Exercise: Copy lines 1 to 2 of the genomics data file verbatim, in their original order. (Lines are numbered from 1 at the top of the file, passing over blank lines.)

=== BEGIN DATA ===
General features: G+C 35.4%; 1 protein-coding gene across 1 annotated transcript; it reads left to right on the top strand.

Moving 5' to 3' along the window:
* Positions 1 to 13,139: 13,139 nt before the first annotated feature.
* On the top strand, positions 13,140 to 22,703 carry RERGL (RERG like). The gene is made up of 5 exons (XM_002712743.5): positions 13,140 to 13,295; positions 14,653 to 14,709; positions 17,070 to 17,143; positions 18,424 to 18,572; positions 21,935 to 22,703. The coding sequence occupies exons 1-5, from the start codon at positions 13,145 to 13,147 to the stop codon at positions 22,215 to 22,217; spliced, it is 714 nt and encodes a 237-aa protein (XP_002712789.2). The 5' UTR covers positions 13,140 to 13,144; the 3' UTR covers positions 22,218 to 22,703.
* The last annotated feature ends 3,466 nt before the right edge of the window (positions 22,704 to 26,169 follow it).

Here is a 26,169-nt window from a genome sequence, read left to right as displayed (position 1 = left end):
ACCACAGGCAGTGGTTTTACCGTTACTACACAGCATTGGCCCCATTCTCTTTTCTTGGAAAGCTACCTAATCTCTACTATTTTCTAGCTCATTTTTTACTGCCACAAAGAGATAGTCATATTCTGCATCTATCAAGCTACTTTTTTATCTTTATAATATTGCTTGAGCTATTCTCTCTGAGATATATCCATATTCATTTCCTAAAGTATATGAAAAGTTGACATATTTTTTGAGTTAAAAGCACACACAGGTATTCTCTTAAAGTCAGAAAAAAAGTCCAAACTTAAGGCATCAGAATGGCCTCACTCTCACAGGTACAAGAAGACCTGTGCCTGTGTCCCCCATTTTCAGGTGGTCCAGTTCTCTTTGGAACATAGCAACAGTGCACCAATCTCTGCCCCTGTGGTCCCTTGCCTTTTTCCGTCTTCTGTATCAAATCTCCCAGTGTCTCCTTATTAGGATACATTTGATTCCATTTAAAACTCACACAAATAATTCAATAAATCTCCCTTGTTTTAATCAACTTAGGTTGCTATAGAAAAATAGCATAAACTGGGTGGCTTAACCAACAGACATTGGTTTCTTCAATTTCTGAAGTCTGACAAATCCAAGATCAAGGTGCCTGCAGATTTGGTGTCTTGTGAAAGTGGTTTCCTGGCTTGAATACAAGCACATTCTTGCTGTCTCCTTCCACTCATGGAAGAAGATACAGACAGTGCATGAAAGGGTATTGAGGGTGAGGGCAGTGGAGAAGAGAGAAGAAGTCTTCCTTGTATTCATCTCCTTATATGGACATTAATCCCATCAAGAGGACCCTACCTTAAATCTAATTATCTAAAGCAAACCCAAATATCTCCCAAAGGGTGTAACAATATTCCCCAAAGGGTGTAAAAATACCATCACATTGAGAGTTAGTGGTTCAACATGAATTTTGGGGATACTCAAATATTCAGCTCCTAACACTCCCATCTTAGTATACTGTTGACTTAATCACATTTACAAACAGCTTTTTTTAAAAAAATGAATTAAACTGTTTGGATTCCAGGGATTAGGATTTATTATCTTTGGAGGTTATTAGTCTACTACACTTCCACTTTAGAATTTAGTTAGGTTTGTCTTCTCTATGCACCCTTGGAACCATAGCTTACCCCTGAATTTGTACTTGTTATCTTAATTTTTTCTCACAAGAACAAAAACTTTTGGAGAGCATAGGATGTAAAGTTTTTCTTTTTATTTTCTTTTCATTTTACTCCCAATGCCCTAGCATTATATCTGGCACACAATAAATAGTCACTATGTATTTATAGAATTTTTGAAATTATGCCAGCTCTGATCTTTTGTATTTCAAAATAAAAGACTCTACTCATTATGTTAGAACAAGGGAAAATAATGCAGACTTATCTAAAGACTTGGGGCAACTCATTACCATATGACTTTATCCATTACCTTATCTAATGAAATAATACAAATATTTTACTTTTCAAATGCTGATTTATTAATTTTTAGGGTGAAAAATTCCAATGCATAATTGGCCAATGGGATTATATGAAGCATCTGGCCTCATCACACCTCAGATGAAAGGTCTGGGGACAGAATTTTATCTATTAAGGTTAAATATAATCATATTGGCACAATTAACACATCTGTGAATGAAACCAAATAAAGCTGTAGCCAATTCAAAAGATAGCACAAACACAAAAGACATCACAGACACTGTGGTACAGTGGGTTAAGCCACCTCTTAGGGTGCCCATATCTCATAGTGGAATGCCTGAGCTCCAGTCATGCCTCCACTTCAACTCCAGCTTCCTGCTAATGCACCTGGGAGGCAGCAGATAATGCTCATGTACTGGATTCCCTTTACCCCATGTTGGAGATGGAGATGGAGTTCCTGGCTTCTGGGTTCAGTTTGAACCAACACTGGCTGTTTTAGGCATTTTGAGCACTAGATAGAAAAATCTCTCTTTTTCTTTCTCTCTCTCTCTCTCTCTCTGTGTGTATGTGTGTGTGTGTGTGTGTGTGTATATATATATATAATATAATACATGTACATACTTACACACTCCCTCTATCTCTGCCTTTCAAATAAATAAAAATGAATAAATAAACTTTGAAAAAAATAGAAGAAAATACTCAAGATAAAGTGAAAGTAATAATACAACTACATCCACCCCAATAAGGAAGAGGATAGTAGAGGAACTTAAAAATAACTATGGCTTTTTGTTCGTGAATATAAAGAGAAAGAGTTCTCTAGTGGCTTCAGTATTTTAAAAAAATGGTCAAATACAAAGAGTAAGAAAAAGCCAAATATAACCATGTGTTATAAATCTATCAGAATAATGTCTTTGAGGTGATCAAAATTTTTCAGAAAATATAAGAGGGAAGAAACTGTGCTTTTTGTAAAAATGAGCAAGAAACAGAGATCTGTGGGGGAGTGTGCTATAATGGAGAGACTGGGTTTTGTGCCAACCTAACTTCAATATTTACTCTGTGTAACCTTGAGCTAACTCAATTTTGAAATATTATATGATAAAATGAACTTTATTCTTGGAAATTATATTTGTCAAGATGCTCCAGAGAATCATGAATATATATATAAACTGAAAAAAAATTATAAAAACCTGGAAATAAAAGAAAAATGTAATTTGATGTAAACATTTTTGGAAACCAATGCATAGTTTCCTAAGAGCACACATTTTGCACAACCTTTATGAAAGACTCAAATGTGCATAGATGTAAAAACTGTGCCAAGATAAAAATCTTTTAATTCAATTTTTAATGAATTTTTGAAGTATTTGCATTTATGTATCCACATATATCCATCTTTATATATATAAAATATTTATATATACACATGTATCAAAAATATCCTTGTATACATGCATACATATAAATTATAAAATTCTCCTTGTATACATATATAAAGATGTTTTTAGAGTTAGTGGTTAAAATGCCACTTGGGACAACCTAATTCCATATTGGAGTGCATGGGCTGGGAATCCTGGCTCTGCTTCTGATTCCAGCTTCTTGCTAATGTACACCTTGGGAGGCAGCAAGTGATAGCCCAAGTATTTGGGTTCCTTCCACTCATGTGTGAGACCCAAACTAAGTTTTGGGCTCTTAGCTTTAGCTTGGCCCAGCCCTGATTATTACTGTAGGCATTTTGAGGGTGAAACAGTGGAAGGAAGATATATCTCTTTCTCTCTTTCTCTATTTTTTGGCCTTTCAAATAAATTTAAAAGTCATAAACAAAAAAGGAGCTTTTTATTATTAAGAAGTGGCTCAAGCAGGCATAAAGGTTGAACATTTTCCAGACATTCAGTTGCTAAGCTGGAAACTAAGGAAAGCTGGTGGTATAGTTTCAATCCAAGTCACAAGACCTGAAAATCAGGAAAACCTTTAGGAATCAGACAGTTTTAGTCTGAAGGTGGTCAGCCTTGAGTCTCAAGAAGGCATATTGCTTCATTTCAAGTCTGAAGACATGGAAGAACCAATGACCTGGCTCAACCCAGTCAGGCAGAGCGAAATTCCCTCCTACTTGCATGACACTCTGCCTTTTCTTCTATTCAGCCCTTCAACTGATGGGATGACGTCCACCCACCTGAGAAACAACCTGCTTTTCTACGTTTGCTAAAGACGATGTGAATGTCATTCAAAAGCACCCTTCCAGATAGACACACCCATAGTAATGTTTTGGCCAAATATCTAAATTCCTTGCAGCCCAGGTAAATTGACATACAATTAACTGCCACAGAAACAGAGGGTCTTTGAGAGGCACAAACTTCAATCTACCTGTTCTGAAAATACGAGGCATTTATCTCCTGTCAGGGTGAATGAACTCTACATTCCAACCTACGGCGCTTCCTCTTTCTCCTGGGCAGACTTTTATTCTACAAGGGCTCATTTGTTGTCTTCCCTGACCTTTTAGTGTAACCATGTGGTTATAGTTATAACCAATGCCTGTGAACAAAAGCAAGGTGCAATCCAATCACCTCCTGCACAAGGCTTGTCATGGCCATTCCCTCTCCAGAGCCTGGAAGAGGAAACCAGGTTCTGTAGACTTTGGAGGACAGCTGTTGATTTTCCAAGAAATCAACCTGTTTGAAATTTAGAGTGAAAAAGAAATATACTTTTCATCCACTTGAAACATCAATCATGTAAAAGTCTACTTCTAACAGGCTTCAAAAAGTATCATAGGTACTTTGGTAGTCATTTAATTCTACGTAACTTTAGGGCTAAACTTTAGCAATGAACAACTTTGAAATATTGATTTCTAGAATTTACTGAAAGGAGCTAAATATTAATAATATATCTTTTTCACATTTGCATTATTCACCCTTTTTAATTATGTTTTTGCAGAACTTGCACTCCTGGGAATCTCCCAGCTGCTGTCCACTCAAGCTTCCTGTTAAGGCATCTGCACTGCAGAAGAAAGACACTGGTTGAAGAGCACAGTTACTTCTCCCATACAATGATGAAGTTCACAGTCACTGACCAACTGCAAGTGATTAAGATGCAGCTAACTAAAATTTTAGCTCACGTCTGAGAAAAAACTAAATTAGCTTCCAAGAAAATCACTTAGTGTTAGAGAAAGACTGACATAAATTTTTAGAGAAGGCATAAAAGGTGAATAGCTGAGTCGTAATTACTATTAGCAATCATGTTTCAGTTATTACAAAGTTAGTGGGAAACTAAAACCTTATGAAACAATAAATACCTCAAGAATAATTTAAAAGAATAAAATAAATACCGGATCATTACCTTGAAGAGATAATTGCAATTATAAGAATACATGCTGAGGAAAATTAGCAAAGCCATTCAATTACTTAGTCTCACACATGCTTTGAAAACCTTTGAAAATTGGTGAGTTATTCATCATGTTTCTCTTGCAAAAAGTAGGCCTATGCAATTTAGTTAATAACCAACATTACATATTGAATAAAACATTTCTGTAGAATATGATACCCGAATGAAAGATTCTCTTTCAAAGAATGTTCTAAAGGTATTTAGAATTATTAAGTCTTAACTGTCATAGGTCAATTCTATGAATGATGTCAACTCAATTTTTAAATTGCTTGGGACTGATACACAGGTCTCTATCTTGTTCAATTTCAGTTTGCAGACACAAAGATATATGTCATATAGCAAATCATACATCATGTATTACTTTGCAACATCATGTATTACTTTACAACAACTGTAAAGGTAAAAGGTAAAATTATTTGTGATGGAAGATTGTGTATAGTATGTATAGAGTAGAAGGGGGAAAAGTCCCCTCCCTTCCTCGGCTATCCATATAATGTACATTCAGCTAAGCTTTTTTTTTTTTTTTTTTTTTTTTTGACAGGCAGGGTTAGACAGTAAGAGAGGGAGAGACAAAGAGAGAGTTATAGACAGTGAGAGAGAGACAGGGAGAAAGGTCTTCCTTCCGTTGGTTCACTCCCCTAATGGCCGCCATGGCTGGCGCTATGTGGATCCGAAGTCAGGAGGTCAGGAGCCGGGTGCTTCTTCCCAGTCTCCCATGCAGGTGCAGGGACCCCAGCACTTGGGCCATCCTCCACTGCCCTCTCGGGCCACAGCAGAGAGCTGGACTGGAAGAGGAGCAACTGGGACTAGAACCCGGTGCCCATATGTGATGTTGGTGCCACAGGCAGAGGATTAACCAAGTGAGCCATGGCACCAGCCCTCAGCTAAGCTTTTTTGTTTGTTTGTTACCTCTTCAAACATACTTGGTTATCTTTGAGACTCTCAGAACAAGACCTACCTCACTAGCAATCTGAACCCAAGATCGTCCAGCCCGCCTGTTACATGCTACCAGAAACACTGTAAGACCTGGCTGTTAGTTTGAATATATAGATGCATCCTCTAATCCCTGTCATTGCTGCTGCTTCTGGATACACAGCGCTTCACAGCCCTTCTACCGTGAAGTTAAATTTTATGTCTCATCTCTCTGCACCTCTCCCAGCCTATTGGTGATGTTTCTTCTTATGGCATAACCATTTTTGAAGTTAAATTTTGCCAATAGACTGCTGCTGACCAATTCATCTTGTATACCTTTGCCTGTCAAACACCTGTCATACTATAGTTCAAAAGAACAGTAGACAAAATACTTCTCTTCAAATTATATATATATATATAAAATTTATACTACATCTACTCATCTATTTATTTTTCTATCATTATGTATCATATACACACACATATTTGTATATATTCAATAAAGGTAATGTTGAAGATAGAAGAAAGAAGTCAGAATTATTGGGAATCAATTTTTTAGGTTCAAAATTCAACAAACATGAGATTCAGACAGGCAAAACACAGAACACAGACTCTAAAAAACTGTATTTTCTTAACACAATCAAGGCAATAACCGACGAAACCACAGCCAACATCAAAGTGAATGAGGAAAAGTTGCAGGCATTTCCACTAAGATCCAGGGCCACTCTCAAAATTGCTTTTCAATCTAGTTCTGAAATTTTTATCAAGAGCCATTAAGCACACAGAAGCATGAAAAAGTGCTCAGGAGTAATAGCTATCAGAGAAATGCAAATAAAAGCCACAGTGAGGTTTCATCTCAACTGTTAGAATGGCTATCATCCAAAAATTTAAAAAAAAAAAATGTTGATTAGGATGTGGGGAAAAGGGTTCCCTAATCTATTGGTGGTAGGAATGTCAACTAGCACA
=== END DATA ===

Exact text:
General features: G+C 35.4%; 1 protein-coding gene across 1 annotated transcript; it reads left to right on the top strand.

Moving 5' to 3' along the window: